But feisty Jewel is unimpressed by pampered, uber-nerdy Blu's efforts to win her affections. She's far more interested in escaping from the bird sanctuary. Their floundering courtship is abruptly interrupted when they're stolen by another gang of avaricious bird smugglers, led by Marcel (voiced by Carlos Ponce) and his cohort, a cannibalistic cockatoo named Nigel (voiced by Jermaine Clement). Ever-bickering yet bound together, Jewel and Blu escape on foot, since Blu can't fly, and make their way in extended chase sequences through Rio's streets during Carnival celebration with its festive music and dance. Eventually, of course, earthbound Blu succumbs to his natural wild instinct and Jewel realizes his worth.
Utilizing iridescent 3-D CGI, Brazilian-born director Carlos Saldanh creates a flamboyantly colorful, tropical frolic, demonstrating why Fox's Blue Sky ("Ice Age" franchise) has joined DreamWorks and Disney/Pixar in the cartoon-boom. Animation has proven a box-office winner so expect "Cars 2," "Kung-Fu Panda 2," "Happy Feet 2," "Puss in Boots," "Hood vs. Evil" and "Hoodwinked Too!"
For kids, on the Granger Movie Gauge of 1 to 10, "Rio" is a swaggering, splashy 7, even though its predictably stereotypical banality prevents it from ever achieving full flight.
Back in 1996, when sardonic screenwriter Kevin Williamson and inventive director Wes Craven devised this humor-tinged concept, it was a new and totally different type of horror picture, as the characters rattled off self-reflective meta-commentaries, often in the form of rules. There were two sequels, one in 1999 and another in 2000 -- and innumerable copycats. In the interim, the horror market has changed radically -- favoring torture-porn and gory, graphic violence. As a result, this fourth installment of the franchise seems rather archaic.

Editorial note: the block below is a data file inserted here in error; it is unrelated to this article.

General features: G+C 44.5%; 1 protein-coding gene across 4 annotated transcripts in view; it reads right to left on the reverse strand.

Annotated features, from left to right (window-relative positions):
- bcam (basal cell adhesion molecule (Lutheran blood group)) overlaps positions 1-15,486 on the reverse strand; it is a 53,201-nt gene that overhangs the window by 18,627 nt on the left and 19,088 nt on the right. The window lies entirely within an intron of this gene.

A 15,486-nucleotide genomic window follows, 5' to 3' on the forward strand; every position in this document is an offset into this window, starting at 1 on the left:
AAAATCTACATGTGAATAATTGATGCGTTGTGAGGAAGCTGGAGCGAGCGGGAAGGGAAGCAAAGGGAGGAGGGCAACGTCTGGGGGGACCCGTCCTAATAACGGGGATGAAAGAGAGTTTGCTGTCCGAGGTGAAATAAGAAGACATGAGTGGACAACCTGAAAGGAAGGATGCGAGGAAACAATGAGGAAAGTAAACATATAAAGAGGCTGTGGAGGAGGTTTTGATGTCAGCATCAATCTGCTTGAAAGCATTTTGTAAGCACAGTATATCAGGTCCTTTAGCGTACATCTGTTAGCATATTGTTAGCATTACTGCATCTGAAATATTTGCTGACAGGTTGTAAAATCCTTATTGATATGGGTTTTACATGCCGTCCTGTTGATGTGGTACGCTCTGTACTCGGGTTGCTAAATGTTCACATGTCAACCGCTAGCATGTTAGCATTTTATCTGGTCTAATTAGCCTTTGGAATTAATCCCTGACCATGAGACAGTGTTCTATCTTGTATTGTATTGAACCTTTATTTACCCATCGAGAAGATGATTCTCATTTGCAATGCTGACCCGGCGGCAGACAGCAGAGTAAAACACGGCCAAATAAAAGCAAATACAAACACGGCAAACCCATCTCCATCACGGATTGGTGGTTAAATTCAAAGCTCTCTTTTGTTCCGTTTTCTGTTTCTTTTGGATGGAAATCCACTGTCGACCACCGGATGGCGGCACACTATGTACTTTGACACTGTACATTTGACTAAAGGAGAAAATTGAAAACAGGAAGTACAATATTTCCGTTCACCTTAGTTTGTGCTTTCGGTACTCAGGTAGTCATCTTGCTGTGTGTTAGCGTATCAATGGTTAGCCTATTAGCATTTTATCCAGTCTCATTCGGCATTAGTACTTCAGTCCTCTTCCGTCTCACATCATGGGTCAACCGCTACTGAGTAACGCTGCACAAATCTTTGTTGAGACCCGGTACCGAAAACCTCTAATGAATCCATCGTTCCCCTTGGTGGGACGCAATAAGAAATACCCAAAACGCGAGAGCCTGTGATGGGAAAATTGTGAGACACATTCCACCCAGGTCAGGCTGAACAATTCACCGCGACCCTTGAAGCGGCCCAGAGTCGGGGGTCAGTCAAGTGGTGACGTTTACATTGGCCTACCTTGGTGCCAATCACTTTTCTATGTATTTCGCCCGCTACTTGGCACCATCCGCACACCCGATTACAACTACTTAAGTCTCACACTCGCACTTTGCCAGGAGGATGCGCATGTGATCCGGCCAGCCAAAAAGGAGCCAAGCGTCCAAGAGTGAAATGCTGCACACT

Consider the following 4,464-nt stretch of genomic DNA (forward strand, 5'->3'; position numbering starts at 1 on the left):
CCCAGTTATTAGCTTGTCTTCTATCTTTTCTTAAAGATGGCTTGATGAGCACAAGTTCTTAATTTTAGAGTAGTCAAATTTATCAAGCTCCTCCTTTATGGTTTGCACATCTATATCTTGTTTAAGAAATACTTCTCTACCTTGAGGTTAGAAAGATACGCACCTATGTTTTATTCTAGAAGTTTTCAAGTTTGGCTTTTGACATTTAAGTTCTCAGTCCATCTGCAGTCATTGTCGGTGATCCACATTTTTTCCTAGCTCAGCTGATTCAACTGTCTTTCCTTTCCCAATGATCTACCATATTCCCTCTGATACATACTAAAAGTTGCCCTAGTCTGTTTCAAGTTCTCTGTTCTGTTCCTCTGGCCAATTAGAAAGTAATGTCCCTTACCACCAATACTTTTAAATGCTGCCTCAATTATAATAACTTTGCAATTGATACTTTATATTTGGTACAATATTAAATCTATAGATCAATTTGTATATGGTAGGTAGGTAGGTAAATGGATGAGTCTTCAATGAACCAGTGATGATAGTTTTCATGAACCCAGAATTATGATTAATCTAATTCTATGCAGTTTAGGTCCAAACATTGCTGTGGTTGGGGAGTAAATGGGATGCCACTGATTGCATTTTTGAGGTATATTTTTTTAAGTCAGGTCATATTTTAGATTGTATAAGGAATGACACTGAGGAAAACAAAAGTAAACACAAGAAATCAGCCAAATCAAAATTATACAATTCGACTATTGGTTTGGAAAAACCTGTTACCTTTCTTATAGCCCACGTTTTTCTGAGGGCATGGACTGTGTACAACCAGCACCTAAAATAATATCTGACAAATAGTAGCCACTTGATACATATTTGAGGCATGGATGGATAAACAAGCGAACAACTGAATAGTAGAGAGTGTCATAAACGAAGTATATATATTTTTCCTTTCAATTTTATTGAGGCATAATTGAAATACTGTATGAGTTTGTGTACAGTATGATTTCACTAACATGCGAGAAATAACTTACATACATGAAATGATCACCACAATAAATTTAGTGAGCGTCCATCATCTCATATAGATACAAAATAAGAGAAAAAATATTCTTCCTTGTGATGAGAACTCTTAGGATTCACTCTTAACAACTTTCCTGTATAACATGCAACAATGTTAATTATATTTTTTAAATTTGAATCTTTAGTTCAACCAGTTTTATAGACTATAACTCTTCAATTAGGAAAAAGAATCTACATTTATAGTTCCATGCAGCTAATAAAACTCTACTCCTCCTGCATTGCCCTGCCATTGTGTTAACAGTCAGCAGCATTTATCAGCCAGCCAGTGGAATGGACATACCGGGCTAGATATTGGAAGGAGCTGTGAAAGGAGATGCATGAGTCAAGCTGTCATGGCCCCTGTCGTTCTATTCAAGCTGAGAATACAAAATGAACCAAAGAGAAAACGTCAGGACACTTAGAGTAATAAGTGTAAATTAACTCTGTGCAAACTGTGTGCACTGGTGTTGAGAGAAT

As this story begins, three pairs of attractive young women (Lucy Hale and Shanae Grimes, Anna Paquin and Kristen Bell, Aimee Teegarden and Brittany Robertson) receive those familiarly frightening phone calls and fall victim to what seems to be the Ghostface Killer (voiced by Roger Jackson with the body of stuntman Dane Farwell).
That coincides with the return to Woodsboro of Ghostface's original prime target, Sidney Prescott (Neve Campbell), who has written a self-help best-seller, her memoirs about being a survivor, and is now concluding a promotional tour, accompanied by her smarmy publicist, Rebecca Walters (Alison Brie). Forced to stay in town due to investigative procedures, Sidney interacts with Sheriff Dewey (David Arquette) and his wife, frustrated reporter Gale Weathers (Courteney Cox), along with deputies Perkins (Anthony Anderson), Hoss (Adam Brody) and Hicks (Marley Shelton). Under police protection, Sidney moves in with her Aunt Kate (Mary McDonnell) and young cousin Jill (Emma Roberts). That's where she meets Woodsboro's current crop of ill-fated teenagers: Jill's best friends, Kirby (Hayden Panettiere) and Olivia (Marielle Jaffe), her stalker-like ex-boyfriend Trevor (Nico Tortorella), and the high-school film-club geeks (Rory Culkin, Erik Knudsen).
The updated, self-referential script includes references to contemporary social-media obsession with Facebook, Twitter and YouTube, along with spoofs of the new wave of horror pictures, but the cast includes far too many extraneous characters. As a result, they emerge as archetypes, making it easy to calculate who will succumb when.
On the Granger Movie Gauge, "Scream 4" is a stale, silly 4, with multiple false endings becoming monotonous far too soon.